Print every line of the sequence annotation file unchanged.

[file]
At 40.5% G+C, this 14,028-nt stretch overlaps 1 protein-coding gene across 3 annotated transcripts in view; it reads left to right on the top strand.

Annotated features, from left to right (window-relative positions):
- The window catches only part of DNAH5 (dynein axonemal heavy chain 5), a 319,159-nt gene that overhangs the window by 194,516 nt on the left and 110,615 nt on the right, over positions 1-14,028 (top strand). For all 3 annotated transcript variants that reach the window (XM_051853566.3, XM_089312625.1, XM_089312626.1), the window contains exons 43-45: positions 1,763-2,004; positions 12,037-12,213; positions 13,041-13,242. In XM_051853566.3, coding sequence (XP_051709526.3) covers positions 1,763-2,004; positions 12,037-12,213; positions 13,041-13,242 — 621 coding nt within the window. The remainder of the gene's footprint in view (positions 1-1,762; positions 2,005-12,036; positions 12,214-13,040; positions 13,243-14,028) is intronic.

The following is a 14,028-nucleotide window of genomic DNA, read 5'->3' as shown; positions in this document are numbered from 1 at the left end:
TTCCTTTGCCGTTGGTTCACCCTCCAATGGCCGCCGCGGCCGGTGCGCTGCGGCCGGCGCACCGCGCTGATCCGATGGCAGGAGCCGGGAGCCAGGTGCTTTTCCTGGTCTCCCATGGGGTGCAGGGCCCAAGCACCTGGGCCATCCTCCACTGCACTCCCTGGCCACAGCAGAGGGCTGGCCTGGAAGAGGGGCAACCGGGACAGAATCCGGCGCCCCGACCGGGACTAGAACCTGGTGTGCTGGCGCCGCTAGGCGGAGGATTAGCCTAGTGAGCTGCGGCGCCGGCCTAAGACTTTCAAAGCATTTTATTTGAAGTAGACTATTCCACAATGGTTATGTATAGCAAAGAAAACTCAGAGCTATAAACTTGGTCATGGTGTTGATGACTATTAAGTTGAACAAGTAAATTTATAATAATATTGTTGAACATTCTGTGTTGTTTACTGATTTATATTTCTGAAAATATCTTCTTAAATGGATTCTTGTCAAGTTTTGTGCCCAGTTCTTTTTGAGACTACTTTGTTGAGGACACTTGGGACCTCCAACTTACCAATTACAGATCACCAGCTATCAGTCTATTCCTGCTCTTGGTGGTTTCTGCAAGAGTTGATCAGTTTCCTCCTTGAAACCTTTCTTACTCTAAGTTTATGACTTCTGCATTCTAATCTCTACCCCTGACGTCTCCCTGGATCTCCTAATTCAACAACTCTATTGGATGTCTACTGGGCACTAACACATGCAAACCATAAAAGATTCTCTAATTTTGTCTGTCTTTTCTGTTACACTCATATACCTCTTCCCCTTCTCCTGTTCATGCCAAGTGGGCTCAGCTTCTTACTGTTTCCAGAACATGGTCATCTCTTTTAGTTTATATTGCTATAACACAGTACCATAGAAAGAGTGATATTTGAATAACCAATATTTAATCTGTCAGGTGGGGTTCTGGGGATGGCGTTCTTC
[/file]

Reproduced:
At 40.5% G+C, this 14,028-nt stretch overlaps 1 protein-coding gene across 3 annotated transcripts in view; it reads left to right on the top strand.

Annotated features, from left to right (window-relative positions):
- The window catches only part of DNAH5 (dynein axonemal heavy chain 5), a 319,159-nt gene that overhangs the window by 194,516 nt on the left and 110,615 nt on the right, over positions 1-14,028 (top strand). For all 3 annotated transcript variants that reach the window (XM_051853566.3, XM_089312625.1, XM_089312626.1), the window contains exons 43-45: positions 1,763-2,004; positions 12,037-12,213; positions 13,041-13,242. In XM_051853566.3, coding sequence (XP_051709526.3) covers positions 1,763-2,004; positions 12,037-12,213; positions 13,041-13,242 — 621 coding nt within the window. The remainder of the gene's footprint in view (positions 1-1,762; positions 2,005-12,036; positions 12,214-13,040; positions 13,243-14,028) is intronic.

The following is a 14,028-nucleotide window of genomic DNA, read 5'->3' as shown; positions in this document are numbered from 1 at the left end:
TTCCTTTGCCGTTGGTTCACCCTCCAATGGCCGCCGCGGCCGGTGCGCTGCGGCCGGCGCACCGCGCTGATCCGATGGCAGGAGCCGGGAGCCAGGTGCTTTTCCTGGTCTCCCATGGGGTGCAGGGCCCAAGCACCTGGGCCATCCTCCACTGCACTCCCTGGCCACAGCAGAGGGCTGGCCTGGAAGAGGGGCAACCGGGACAGAATCCGGCGCCCCGACCGGGACTAGAACCTGGTGTGCTGGCGCCGCTAGGCGGAGGATTAGCCTAGTGAGCTGCGGCGCCGGCCTAAGACTTTCAAAGCATTTTATTTGAAGTAGACTATTCCACAATGGTTATGTATAGCAAAGAAAACTCAGAGCTATAAACTTGGTCATGGTGTTGATGACTATTAAGTTGAACAAGTAAATTTATAATAATATTGTTGAACATTCTGTGTTGTTTACTGATTTATATTTCTGAAAATATCTTCTTAAATGGATTCTTGTCAAGTTTTGTGCCCAGTTCTTTTTGAGACTACTTTGTTGAGGACACTTGGGACCTCCAACTTACCAATTACAGATCACCAGCTATCAGTCTATTCCTGCTCTTGGTGGTTTCTGCAAGAGTTGATCAGTTTCCTCCTTGAAACCTTTCTTACTCTAAGTTTATGACTTCTGCATTCTAATCTCTACCCCTGACGTCTCCCTGGATCTCCTAATTCAACAACTCTATTGGATGTCTACTGGGCACTAACACATGCAAACCATAAAAGATTCTCTAATTTTGTCTGTCTTTTCTGTTACACTCATATACCTCTTCCCCTTCTCCTGTTCATGCCAAGTGGGCTCAGCTTCTTACTGTTTCCAGAACATGGTCATCTCTTTTAGTTTATATTGCTATAACACAGTACCATAGAAAGAGTGATATTTGAATAACCAATATTTAATCTGTCAGGTGGGGTTCTGGGGATGGCGTTCTTC